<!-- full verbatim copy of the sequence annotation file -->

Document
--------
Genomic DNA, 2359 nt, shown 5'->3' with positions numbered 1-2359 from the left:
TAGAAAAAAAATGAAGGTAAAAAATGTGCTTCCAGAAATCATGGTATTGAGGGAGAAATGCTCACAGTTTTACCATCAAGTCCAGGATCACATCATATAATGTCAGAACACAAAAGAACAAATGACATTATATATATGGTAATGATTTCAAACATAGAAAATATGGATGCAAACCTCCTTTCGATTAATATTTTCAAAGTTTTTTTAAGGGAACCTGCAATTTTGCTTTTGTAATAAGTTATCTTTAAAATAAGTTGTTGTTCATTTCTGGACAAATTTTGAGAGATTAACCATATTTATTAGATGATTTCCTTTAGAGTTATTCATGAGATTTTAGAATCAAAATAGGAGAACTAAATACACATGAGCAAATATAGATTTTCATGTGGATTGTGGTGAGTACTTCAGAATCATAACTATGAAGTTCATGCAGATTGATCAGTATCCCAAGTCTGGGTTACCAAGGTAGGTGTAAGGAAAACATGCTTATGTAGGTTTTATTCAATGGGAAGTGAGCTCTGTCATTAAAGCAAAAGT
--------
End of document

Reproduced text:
Genomic DNA, 2359 nt, shown 5'->3' with positions numbered 1-2359 from the left:
TAGAAAAAAAATGAAGGTAAAAAATGTGCTTCCAGAAATCATGGTATTGAGGGAGAAATGCTCACAGTTTTACCATCAAGTCCAGGATCACATCATATAATGTCAGAACACAAAAGAACAAATGACATTATATATATGGTAATGATTTCAAACATAGAAAATATGGATGCAAACCTCCTTTCGATTAATATTTTCAAAGTTTTTTTAAGGGAACCTGCAATTTTGCTTTTGTAATAAGTTATCTTTAAAATAAGTTGTTGTTCATTTCTGGACAAATTTTGAGAGATTAACCATATTTATTAGATGATTTCCTTTAGAGTTATTCATGAGATTTTAGAATCAAAATAGGAGAACTAAATACACATGAGCAAATATAGATTTTCATGTGGATTGTGGTGAGTACTTCAGAATCATAACTATGAAGTTCATGCAGATTGATCAGTATCCCAAGTCTGGGTTACCAAGGTAGGTGTAAGGAAAACATGCTTATGTAGGTTTTATTCAATGGGAAGTGAGCTCTGTCATTAAAGCAAAAGT